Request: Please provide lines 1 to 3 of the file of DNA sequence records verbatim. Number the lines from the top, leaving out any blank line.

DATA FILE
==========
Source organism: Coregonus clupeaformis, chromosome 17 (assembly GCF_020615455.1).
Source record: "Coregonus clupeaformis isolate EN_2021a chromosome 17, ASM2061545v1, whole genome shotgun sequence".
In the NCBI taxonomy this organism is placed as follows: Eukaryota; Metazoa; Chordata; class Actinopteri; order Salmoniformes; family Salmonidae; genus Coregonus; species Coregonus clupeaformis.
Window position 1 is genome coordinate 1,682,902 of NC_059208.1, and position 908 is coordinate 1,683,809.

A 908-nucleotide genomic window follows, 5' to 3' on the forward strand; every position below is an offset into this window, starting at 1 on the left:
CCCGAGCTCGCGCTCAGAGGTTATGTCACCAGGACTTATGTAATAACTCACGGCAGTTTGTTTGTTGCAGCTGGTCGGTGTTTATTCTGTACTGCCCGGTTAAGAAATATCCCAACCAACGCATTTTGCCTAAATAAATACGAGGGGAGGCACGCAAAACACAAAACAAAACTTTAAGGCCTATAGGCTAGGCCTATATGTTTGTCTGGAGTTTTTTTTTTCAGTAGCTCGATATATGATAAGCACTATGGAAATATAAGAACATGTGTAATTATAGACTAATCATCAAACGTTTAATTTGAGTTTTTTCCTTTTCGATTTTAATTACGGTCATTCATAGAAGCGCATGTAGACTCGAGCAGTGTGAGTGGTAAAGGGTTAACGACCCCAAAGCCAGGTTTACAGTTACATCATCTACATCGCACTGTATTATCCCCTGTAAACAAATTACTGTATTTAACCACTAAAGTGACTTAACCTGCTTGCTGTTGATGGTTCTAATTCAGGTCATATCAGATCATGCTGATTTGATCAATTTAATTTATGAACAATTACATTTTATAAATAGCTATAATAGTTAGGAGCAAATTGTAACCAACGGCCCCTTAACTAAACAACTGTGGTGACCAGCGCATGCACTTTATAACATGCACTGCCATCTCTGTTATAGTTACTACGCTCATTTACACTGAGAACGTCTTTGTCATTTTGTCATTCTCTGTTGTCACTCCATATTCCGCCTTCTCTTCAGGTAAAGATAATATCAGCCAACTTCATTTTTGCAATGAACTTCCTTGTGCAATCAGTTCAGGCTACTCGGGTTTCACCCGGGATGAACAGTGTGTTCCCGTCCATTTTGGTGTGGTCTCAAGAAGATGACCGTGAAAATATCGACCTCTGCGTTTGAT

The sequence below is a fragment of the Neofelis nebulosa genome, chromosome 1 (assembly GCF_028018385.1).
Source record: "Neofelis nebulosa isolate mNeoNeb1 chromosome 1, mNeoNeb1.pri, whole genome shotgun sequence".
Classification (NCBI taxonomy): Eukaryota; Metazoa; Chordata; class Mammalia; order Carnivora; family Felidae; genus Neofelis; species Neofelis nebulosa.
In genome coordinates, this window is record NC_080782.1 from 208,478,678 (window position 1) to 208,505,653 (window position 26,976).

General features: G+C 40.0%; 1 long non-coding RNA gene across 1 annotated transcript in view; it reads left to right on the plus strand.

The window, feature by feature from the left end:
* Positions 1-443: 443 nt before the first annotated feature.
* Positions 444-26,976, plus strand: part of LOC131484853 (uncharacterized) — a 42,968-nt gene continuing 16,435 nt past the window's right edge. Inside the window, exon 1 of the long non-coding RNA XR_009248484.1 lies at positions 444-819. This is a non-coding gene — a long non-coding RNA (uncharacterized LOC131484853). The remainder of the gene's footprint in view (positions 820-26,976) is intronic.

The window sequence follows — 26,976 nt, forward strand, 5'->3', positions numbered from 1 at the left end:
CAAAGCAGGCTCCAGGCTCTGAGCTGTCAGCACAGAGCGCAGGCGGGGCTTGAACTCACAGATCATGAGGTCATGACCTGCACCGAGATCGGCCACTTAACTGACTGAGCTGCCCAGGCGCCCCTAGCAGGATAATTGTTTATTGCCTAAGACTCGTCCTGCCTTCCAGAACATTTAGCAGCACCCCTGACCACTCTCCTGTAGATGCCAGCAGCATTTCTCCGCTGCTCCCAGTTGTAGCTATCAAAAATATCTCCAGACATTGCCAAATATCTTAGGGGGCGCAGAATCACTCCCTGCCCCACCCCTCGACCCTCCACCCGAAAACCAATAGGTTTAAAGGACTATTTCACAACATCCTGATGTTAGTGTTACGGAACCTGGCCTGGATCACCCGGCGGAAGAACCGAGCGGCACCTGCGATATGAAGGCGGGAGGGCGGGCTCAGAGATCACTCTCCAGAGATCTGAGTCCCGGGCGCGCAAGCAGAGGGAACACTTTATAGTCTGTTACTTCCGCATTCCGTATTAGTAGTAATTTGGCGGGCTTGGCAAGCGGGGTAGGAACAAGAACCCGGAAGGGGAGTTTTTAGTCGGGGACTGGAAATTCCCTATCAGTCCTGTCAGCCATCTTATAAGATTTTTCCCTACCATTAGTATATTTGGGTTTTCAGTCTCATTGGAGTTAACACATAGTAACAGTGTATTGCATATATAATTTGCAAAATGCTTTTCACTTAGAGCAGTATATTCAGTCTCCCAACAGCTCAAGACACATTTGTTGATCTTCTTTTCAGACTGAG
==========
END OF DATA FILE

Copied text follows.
Source organism: Coregonus clupeaformis, chromosome 17 (assembly GCF_020615455.1).
Source record: "Coregonus clupeaformis isolate EN_2021a chromosome 17, ASM2061545v1, whole genome shotgun sequence".
In the NCBI taxonomy this organism is placed as follows: Eukaryota; Metazoa; Chordata; class Actinopteri; order Salmoniformes; family Salmonidae; genus Coregonus; species Coregonus clupeaformis.